Cyprus was conquered by the Ottoman Empire after their war with Venice. During Ottoman rule the Jewish community of Cyprus thrived due to the influx of Sephardi Jews from Ottoman lands, who had emigrated en masse to the Ottoman territories after expulsion from Spain in 1492. Famagusta became the main center of the Ottoman Jewish community in Cyprus.

Ottoman rule lasted until 1878, when Cyprus came under British rule.

Modern history[edit]

During the last twenty years of the 19th century, several attempts were made to settle Russian and Romanian Jewish refugees in Cyprus. The first attempt, in 1883, was a settlement of several hundred Russians established in Orides near Paphos. In 1885, 27 Romanian families settled on the island as colonists but were not successful in forming communities. Romanian Jews in 1891, again bought land in Cyprus, even though they did not immigrate to the country.[8][9]

Fifteen Russian families under the leadership of Walter Cohen founded a colony in the year 1897 at Margo, with the help of the Ahawat Zion of London and the Jewish Colonisation Association. In 1899, Davis Trietsch, a delegate to the Third Zionist Congress at Basel, in August 1899, attempted to get an endorsement for Jewish colonisation in Cyprus, especially for Romanian Jews. Although, his proposal was refused by the council; Trietsch persisted, convincing two dozen Romanian Jews to immigrate to the land. Twenty-eight Romanian families followed these and received assistance from the Jewish Colonization Association. These settlers established farms at Margo, and at Asheriton. The Jewish Colonisation Association continued to give a small support to the work in Cyprus. Most Jewish communities during the early 1900s (decade) were located in Nicosia. In 1901, the Jewish population of the island was 63 men and 56 women. In 1902, Theodore Herzl presented in a pamphlet to the Parliamentary committee on alien immigration in London, bearing the title "The Problem of Jewish Immigration to England and the United States Solved by Furthering the Jewish Colonisation of Cyprus."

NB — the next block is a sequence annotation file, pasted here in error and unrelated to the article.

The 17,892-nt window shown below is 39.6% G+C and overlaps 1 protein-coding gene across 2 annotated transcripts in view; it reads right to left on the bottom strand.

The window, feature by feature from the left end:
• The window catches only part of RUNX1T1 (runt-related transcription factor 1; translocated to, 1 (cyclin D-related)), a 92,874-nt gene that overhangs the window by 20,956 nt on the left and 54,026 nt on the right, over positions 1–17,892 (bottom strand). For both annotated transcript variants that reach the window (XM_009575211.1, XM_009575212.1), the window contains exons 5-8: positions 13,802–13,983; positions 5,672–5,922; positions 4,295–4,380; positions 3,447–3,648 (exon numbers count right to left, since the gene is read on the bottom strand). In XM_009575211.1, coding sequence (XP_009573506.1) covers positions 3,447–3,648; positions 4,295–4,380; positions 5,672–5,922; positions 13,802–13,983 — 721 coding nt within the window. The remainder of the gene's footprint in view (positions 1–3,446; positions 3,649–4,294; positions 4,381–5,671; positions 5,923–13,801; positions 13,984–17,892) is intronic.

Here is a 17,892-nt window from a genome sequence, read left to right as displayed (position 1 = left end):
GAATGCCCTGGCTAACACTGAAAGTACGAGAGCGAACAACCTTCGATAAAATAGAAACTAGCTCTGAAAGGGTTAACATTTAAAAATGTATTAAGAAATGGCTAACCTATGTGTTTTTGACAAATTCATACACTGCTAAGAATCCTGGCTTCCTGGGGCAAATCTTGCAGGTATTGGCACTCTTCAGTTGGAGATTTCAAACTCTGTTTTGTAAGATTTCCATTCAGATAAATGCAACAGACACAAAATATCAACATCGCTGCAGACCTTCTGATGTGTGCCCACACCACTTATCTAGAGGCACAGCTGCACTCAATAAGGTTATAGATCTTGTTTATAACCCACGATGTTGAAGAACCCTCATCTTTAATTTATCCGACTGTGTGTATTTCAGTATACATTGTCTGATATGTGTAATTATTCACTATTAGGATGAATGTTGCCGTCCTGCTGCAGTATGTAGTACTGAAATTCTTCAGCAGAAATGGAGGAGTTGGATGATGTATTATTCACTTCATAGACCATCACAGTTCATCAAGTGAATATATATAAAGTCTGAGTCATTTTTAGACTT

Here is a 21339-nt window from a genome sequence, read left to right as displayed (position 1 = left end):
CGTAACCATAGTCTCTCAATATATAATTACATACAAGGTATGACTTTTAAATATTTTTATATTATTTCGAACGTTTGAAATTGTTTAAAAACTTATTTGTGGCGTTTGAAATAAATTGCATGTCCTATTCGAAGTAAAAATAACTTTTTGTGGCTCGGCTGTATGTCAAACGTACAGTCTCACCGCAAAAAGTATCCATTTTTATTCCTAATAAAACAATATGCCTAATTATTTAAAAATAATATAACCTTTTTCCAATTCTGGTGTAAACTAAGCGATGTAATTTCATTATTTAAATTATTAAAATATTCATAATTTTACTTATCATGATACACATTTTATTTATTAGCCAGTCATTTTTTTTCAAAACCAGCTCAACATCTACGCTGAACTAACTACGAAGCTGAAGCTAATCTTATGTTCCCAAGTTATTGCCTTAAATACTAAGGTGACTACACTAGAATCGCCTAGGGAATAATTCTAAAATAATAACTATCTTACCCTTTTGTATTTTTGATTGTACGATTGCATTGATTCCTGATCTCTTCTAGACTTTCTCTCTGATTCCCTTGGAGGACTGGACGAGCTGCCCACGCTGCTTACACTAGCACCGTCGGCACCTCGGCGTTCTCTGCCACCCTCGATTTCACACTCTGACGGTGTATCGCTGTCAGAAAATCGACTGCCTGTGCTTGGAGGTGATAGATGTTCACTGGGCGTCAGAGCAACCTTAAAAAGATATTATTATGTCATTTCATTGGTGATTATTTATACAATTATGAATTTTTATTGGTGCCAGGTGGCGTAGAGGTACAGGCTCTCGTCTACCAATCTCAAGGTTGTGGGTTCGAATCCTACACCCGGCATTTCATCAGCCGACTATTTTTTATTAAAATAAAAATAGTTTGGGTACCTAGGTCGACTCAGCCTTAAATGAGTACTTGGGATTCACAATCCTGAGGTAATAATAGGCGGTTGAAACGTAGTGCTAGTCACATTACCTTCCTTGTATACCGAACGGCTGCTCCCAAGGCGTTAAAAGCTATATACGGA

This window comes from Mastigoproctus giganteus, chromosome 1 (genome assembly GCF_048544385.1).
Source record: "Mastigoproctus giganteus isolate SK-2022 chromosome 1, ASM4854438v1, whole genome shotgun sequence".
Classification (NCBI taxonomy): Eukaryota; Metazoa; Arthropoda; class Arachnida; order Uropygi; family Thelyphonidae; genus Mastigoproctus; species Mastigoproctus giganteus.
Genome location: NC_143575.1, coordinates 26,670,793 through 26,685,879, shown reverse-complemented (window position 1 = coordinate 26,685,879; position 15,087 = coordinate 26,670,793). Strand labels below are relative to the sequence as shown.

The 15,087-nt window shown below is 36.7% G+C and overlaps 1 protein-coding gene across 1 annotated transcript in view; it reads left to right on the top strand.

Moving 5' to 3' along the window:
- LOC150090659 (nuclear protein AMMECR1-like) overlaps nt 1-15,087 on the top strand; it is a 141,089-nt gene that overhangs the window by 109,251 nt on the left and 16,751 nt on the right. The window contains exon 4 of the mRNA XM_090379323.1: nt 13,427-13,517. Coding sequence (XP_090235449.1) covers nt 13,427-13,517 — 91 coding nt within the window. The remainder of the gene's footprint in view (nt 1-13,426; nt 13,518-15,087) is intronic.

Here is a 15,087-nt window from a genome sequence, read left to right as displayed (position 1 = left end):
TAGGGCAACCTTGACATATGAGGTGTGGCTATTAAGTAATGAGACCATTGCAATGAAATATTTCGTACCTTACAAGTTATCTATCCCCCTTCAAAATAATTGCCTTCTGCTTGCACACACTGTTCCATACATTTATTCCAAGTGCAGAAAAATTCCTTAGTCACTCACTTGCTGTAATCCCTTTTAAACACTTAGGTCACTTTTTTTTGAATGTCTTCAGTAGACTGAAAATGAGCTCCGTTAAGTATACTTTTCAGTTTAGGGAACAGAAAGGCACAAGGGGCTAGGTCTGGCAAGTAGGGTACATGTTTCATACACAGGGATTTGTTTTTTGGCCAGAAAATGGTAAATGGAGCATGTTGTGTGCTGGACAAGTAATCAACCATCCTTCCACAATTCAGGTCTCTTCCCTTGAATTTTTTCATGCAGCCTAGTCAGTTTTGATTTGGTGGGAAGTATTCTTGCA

During World War II and the Holocaust, Cyprus played a major role for the Jewish communities of Europe. After the rise of Nazism in 1933, hundreds of Jews escaped to Cyprus. Following the liquidation of the concentration camps of Europe, the British set up a detention camp in Cyprus for Holocaust survivors illegally trying to enter Palestine. From 1946 until the establishment of the State of Israel in 1948, the British confined 50,000 Jewish refugees on the island. Once the State of Israel was created, most of the refugees moved to Israel. About 2,000 babies were born on the island as they waited to enter Israel.[10]

In 2014 a "Garden of Peace" to commemorate the plight of thousands Jewish refugees imprisoned in British run camps on Cyprus after World War Two was opened in Xylotympou on the east coast of Cyprus.[10]


Arie Zeev Raskin, rabbi of Larnaca Synagogue, with the former President of Cyprus, Tassos Papadopoulos